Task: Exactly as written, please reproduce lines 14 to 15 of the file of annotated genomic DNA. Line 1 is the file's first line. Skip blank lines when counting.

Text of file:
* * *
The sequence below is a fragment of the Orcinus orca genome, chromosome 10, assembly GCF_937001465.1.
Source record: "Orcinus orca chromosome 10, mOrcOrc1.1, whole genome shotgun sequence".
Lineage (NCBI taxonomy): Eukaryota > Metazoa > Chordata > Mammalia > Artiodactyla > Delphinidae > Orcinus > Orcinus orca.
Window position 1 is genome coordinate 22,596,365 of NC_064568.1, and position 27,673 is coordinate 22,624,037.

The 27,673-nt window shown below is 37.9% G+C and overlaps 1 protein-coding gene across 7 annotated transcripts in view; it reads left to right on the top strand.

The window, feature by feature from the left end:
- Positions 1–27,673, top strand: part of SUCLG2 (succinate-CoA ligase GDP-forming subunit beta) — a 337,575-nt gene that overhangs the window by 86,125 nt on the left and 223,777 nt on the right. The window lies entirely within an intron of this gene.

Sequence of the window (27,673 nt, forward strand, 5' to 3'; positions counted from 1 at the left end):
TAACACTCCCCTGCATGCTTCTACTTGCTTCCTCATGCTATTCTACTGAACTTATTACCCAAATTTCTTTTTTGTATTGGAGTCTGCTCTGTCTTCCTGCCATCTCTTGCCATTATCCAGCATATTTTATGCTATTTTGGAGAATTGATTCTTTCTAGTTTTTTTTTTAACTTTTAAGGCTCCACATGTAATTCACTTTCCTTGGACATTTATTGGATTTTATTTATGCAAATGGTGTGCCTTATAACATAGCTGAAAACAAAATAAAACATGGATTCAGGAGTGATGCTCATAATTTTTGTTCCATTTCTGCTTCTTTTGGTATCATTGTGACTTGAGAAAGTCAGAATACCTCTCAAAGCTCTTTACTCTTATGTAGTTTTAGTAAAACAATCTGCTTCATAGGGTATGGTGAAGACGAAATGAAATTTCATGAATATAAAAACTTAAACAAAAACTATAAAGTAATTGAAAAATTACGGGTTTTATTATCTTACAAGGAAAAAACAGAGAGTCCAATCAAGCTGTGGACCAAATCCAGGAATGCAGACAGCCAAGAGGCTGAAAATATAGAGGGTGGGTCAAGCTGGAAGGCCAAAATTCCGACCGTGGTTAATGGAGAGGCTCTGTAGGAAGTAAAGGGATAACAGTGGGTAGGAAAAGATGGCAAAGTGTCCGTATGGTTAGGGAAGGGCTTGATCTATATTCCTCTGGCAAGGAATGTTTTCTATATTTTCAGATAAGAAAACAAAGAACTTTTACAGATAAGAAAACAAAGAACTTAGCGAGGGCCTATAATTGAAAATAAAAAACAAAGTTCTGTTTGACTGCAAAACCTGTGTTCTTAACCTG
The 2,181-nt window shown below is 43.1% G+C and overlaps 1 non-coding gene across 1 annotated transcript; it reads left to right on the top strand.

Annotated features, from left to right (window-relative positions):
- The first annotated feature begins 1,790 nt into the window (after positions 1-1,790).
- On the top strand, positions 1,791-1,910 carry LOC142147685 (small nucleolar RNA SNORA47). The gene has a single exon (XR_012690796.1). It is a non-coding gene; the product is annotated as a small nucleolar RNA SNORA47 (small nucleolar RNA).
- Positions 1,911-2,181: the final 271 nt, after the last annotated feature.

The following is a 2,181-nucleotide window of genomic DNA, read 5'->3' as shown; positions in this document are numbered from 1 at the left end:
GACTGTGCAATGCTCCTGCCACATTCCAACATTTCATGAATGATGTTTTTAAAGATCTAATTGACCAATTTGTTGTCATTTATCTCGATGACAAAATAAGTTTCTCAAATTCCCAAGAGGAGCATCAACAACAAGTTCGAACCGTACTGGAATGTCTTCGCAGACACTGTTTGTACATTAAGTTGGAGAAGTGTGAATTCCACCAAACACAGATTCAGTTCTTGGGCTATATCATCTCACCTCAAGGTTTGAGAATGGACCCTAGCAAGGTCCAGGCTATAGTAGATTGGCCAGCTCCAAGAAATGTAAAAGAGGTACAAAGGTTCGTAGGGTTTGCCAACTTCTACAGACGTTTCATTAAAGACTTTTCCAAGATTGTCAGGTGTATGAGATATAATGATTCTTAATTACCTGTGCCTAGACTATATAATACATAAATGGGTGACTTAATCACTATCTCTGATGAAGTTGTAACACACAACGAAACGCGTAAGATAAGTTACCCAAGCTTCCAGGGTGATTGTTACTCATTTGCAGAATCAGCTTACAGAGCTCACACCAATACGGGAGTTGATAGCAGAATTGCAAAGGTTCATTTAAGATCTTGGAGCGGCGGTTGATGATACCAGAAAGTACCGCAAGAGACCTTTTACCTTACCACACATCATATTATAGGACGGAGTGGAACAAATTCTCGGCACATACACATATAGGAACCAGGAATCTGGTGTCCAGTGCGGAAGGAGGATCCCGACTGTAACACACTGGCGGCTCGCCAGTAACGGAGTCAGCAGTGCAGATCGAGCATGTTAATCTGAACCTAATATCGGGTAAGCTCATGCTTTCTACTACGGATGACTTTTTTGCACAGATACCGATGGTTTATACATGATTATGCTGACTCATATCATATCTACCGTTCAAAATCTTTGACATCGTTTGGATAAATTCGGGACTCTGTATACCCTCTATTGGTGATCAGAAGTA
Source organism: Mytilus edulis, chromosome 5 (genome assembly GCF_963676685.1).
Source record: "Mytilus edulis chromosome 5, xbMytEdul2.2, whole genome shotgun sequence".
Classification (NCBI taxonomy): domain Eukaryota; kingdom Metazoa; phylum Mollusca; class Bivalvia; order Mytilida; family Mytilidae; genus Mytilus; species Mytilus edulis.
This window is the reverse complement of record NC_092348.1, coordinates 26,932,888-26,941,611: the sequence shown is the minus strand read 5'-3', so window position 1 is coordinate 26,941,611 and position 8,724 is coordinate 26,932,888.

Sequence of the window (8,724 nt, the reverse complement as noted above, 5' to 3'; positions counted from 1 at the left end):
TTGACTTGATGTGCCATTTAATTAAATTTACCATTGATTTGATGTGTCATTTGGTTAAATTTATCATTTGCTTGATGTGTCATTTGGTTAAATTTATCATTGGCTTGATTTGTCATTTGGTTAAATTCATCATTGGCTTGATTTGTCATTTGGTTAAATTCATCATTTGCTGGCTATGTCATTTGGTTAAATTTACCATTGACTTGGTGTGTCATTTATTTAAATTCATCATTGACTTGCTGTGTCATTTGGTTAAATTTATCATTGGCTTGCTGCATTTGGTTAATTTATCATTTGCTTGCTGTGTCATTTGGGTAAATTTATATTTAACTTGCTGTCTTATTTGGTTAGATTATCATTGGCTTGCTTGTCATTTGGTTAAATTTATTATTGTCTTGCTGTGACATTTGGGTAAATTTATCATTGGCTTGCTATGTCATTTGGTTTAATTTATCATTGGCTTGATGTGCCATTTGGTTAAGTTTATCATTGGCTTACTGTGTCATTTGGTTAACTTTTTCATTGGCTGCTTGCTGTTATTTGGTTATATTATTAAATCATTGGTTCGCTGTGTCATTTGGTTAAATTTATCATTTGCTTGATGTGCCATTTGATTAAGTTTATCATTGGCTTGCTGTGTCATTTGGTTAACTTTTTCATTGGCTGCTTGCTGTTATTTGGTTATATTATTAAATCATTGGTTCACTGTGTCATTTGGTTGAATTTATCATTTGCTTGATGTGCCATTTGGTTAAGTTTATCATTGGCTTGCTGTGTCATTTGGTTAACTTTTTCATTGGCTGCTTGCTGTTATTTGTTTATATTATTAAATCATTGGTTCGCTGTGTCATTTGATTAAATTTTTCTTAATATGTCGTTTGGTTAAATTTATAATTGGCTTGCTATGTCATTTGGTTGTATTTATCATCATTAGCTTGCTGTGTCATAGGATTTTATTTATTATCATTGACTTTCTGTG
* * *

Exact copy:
- Positions 1,911-2,181: the final 271 nt, after the last annotated feature.

The following is a 2,181-nucleotide window of genomic DNA, read 5'->3' as shown; positions in this document are numbered from 1 at the left end: